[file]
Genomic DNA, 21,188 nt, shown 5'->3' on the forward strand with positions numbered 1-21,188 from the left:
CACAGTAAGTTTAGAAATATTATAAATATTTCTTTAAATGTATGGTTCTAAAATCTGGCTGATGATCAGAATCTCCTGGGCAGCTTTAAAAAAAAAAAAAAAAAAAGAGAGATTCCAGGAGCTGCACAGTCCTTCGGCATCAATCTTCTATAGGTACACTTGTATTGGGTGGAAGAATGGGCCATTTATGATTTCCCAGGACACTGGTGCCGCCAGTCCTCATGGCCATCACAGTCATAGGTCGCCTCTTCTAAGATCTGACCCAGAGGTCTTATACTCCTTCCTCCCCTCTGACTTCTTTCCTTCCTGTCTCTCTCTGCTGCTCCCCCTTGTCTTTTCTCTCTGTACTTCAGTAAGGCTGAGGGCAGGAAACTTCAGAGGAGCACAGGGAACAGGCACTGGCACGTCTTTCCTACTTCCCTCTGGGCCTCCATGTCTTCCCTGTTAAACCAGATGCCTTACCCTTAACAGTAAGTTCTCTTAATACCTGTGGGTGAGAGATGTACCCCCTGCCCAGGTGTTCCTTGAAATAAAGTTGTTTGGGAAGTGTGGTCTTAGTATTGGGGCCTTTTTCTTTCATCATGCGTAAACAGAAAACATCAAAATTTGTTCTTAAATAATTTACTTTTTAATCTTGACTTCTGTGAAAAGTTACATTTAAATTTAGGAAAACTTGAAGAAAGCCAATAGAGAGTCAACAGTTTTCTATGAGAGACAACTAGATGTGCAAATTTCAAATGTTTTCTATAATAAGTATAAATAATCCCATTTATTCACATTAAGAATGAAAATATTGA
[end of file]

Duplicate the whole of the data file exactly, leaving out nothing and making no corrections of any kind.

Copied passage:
Genomic DNA, 21,188 nt, shown 5'->3' on the forward strand with positions numbered 1-21,188 from the left:
CACAGTAAGTTTAGAAATATTATAAATATTTCTTTAAATGTATGGTTCTAAAATCTGGCTGATGATCAGAATCTCCTGGGCAGCTTTAAAAAAAAAAAAAAAAAAAGAGAGATTCCAGGAGCTGCACAGTCCTTCGGCATCAATCTTCTATAGGTACACTTGTATTGGGTGGAAGAATGGGCCATTTATGATTTCCCAGGACACTGGTGCCGCCAGTCCTCATGGCCATCACAGTCATAGGTCGCCTCTTCTAAGATCTGACCCAGAGGTCTTATACTCCTTCCTCCCCTCTGACTTCTTTCCTTCCTGTCTCTCTCTGCTGCTCCCCCTTGTCTTTTCTCTCTGTACTTCAGTAAGGCTGAGGGCAGGAAACTTCAGAGGAGCACAGGGAACAGGCACTGGCACGTCTTTCCTACTTCCCTCTGGGCCTCCATGTCTTCCCTGTTAAACCAGATGCCTTACCCTTAACAGTAAGTTCTCTTAATACCTGTGGGTGAGAGATGTACCCCCTGCCCAGGTGTTCCTTGAAATAAAGTTGTTTGGGAAGTGTGGTCTTAGTATTGGGGCCTTTTTCTTTCATCATGCGTAAACAGAAAACATCAAAATTTGTTCTTAAATAATTTACTTTTTAATCTTGACTTCTGTGAAAAGTTACATTTAAATTTAGGAAAACTTGAAGAAAGCCAATAGAGAGTCAACAGTTTTCTATGAGAGACAACTAGATGTGCAAATTTCAAATGTTTTCTATAATAAGTATAAATAATCCCATTTATTCACATTAAGAATGAAAATATTGA